Invoke-Command on multiple sessions - Accessing session-specific values within a HashTable

New Contributor


we need to execute a script block on multiple servers (eg "S1", "S2" and "S3").


The logic is exactly the same on all servers (Create dirs, copy / move/ rename files, etc.)... But, for example, our "BasePath" can differ from one server to another.


Our implementation looks like this:




$myConfig = @{"S1"= @{BasePath="c:\someDir"}; "S2"= @{BasePath="c:\someOtherdir"}; "S3"= @{BasePath="D:\yetAnotherDir"} }

$s = new-PSSession -ComputerName "S1","S2","S3"
Invoke-Command -Session $s -ScriptBlock { 
    $serverName = $env:COMPUTERNAME
    $c = $using:myConfig
    $serverConfig = $c[$serverName]
    #Do something with $serverConfig.BasePath





A hashTable is initialized with various parameters.  Keys are set to the same values as the -ComputerName parameter of the "New-PSSession" commandlet.


Within the script block (Invoke-Command), we use the hashTable to retrieve the server-specific value based on the "$env:COMPUTERNAME" value.


Here, the code assumes that the supplied name of the server will be the same as the value of "$env:COMPUTERNAME".... For example, if someone pass the fully qulified name of the server, our code will not work.



When a session is created, a session ID is assigned.  We could use the "session ID" to create a link between the session and our server-specific configuration entry.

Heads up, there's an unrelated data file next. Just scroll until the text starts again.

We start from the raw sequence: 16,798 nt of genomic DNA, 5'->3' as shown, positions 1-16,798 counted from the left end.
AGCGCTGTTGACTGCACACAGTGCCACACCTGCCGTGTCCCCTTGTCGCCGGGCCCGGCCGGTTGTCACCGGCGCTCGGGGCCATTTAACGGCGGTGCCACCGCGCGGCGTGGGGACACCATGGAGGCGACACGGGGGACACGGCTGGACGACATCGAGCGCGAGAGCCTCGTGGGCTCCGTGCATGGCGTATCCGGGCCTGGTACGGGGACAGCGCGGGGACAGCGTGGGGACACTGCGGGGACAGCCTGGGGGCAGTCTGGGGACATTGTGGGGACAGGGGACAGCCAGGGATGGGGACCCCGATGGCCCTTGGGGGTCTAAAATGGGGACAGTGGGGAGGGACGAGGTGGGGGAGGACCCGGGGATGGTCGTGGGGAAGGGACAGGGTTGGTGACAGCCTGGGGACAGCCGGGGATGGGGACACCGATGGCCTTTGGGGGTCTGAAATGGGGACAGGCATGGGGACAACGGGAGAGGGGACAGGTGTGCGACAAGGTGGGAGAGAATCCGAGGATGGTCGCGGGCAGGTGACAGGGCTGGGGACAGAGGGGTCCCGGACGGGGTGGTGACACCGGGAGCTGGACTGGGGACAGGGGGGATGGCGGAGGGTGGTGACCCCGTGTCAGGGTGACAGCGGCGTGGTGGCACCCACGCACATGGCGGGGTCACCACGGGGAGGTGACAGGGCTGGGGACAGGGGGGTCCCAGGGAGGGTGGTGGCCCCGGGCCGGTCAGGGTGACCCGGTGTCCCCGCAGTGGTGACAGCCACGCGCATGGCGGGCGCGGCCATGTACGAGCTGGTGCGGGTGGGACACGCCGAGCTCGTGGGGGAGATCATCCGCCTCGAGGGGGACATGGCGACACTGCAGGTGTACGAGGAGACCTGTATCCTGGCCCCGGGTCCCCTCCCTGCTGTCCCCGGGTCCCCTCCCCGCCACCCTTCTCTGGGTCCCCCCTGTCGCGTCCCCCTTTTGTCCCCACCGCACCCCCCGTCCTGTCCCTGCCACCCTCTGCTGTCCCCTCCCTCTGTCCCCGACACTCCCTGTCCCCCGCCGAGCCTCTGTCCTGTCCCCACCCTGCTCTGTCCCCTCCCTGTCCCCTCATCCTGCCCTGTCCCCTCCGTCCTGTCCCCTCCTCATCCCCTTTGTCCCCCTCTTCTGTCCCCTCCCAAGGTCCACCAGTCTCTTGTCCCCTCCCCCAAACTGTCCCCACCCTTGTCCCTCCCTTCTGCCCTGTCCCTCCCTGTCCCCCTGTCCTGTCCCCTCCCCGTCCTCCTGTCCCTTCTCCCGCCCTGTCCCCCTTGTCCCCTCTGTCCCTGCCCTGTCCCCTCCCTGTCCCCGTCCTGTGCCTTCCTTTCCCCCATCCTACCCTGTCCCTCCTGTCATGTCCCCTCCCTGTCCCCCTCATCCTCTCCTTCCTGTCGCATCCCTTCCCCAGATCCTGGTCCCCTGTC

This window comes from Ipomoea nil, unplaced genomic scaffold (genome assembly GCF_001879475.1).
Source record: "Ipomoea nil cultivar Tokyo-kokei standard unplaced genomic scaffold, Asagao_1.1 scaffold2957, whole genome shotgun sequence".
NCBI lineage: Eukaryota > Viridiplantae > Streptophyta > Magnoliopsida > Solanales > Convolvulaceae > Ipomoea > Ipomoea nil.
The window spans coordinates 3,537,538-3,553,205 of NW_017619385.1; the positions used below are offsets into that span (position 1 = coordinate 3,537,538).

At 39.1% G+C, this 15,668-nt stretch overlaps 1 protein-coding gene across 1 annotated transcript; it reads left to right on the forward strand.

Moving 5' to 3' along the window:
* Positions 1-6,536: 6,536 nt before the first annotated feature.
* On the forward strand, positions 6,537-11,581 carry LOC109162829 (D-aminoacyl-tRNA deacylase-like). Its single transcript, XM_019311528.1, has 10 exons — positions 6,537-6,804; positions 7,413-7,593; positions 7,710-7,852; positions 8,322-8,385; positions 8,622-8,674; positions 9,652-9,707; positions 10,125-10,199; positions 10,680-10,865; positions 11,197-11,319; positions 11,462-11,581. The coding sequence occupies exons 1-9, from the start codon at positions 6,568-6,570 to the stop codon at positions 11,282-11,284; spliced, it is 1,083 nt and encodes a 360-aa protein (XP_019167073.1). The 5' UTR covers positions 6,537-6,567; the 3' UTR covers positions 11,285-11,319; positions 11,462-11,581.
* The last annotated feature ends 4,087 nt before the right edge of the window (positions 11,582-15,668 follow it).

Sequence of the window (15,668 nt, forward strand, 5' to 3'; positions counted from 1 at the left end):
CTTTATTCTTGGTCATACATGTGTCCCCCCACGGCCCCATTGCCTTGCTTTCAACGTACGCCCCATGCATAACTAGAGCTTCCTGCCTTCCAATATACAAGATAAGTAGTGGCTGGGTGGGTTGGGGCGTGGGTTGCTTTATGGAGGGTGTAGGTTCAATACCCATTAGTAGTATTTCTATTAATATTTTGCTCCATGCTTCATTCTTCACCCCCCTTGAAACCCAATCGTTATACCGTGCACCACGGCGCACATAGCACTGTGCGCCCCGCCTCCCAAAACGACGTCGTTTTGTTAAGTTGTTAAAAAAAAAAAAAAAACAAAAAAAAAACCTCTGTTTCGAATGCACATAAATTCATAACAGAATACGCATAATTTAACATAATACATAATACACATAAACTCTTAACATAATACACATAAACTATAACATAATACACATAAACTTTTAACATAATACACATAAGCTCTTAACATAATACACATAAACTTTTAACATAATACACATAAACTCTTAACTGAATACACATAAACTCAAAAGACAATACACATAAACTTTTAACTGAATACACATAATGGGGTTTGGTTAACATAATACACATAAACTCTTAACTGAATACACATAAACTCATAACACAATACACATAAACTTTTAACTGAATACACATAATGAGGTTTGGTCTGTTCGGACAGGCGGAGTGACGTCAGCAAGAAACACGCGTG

Is there a way to retrieve the "Session ID" of the "current session" within the "Invoke-Command".  So our code could look like thie



Invoke-Command -Session $s -ScriptBlock { 
    $sessionID = [Get current Session ID] <<<-------
    $c = $using:myConfig
    $serverConfig = $c[$sessionID]
    #Do something with $serverConfig.BasePath






2 Replies
best response confirmed by michelloubier (New Contributor)

Hey @michelloubier, short answer is to check out the $PSSenderInfo variable. 


Longer answer:


$PSSenderInfo is an automatic variable that only exists inside a PSSession and gives you a bunch of info about the session and the originating connection source.


The property inside that variable that will be of the most help is the Connection String:



This tells you a lot about the connection, including the port used, but the key here is that the host name matches the name supplied when opening the connection. As an example here's the output and how it changes when connecting to my home server by name vs by IP address:



 You could muck around with string manipulation... but it'll be a lot easier to turn it into an System.Uri object and just pull out the host property:


([Uri] $PSSenderInfo.ConnectionString).Host

Bringing this back around to your example, assign that host property to your $serverName variable and you should be good to go.


@Joshua King 


This is exactly what I was looking for!


Thanks a lot. :)